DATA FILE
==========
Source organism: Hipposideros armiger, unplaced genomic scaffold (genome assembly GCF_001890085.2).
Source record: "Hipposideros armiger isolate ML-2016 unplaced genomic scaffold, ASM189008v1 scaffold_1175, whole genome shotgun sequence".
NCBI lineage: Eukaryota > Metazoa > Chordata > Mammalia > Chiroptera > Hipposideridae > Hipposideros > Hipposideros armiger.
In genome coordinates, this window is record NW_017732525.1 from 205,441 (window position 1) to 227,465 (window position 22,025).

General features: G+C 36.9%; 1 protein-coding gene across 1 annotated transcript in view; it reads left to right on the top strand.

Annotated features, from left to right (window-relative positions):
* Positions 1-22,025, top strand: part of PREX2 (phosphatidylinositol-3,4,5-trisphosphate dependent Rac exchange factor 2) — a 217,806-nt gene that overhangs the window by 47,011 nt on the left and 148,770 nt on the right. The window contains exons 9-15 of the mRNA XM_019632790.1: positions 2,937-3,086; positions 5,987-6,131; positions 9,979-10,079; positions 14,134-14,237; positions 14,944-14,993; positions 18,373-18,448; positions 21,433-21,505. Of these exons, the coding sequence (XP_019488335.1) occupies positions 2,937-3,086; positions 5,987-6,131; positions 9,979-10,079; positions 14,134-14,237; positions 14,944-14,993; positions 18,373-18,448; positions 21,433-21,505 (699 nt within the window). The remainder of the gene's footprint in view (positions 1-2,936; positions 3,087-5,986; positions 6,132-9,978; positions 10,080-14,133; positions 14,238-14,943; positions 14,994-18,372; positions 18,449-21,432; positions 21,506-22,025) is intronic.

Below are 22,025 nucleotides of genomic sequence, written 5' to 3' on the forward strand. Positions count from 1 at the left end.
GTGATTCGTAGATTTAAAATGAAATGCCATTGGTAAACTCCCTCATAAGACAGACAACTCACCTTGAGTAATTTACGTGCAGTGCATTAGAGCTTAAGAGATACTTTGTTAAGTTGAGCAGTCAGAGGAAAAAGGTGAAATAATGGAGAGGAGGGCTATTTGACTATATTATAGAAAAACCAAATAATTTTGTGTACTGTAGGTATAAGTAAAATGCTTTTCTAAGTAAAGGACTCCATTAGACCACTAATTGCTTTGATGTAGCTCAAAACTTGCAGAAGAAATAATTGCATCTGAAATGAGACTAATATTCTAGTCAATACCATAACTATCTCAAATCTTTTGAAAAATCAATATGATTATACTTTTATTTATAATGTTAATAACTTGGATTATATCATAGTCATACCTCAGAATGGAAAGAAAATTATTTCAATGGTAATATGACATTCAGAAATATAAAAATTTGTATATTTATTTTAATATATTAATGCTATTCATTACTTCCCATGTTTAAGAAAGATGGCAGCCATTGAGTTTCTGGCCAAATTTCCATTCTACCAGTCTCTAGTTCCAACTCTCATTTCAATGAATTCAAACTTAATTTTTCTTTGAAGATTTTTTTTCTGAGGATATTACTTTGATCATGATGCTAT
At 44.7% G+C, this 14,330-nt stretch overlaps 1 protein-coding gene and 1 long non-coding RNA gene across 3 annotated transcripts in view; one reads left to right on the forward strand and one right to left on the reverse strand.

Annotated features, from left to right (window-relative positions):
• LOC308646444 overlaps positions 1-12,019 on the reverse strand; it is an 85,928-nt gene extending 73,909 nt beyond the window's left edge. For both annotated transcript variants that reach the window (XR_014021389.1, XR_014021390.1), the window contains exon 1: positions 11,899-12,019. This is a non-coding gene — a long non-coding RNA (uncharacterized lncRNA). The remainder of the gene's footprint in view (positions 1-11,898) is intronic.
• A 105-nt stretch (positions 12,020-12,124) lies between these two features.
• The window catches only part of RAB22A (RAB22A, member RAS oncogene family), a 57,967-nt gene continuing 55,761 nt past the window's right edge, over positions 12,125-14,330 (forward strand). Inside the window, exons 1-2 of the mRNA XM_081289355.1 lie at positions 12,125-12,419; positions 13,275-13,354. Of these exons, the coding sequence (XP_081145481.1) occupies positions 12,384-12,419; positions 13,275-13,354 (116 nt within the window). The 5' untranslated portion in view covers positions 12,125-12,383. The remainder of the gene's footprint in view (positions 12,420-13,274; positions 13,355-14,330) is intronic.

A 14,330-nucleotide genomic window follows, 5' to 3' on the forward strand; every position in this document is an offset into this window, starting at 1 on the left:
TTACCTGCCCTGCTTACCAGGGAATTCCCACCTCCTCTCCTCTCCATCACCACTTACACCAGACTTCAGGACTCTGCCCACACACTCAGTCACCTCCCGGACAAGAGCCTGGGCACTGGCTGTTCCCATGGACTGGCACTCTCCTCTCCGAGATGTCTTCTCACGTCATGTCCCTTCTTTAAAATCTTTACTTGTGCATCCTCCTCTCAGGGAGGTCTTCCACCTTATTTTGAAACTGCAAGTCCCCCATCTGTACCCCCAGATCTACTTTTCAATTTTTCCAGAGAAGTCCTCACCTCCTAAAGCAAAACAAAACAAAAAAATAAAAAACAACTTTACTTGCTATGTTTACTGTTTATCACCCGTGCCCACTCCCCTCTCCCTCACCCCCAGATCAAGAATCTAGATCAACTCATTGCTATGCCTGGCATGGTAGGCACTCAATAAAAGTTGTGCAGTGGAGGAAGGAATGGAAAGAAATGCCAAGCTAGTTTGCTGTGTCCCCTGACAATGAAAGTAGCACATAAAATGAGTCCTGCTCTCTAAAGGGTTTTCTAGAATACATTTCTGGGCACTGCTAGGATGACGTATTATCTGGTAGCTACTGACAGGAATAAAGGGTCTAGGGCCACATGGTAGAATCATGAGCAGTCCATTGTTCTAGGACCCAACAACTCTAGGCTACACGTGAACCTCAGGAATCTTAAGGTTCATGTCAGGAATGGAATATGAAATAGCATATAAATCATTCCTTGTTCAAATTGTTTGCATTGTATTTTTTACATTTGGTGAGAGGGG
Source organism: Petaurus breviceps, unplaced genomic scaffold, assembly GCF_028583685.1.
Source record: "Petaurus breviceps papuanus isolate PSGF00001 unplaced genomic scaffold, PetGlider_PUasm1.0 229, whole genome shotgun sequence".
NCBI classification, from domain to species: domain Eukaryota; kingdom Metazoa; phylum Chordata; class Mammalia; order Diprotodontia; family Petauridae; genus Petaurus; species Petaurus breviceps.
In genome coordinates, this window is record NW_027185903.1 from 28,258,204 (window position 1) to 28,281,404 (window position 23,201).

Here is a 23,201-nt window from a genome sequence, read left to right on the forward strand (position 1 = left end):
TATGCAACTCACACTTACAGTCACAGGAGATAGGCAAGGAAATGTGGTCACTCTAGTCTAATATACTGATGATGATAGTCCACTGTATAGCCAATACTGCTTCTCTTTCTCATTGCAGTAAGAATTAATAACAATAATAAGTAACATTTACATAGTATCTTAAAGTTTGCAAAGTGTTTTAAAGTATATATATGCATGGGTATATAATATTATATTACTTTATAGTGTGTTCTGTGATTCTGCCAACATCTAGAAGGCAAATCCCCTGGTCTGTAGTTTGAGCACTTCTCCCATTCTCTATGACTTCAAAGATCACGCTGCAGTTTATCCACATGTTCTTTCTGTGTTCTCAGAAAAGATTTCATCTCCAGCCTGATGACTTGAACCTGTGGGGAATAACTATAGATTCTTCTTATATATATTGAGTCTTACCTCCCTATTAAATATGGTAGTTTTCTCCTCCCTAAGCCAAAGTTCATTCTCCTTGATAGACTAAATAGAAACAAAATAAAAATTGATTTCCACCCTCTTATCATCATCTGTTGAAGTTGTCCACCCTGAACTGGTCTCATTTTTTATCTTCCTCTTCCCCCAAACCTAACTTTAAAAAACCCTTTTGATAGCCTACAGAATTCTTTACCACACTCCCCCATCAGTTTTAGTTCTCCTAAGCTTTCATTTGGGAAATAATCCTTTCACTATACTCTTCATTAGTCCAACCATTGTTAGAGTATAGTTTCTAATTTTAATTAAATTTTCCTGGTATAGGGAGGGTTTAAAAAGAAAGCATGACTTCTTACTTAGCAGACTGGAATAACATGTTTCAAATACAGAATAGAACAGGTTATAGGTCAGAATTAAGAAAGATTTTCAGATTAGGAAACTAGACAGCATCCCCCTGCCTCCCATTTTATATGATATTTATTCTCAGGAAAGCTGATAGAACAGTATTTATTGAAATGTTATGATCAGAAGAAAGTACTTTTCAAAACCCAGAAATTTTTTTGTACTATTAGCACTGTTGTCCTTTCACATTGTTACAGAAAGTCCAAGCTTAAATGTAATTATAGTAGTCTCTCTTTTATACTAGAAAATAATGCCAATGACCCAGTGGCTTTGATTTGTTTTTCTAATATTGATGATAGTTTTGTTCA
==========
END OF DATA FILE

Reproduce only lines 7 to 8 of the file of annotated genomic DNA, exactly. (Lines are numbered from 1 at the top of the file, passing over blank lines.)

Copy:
* Positions 1-22,025, top strand: part of PREX2 (phosphatidylinositol-3,4,5-trisphosphate dependent Rac exchange factor 2) — a 217,806-nt gene that overhangs the window by 47,011 nt on the left and 148,770 nt on the right. The window contains exons 9-15 of the mRNA XM_019632790.1: positions 2,937-3,086; positions 5,987-6,131; positions 9,979-10,079; positions 14,134-14,237; positions 14,944-14,993; positions 18,373-18,448; positions 21,433-21,505. Of these exons, the coding sequence (XP_019488335.1) occupies positions 2,937-3,086; positions 5,987-6,131; positions 9,979-10,079; positions 14,134-14,237; positions 14,944-14,993; positions 18,373-18,448; positions 21,433-21,505 (699 nt within the window). The remainder of the gene's footprint in view (positions 1-2,936; positions 3,087-5,986; positions 6,132-9,978; positions 10,080-14,133; positions 14,238-14,943; positions 14,994-18,372; positions 18,449-21,432; positions 21,506-22,025) is intronic.

Below are 22,025 nucleotides of genomic sequence, written 5' to 3' on the forward strand. Positions count from 1 at the left end.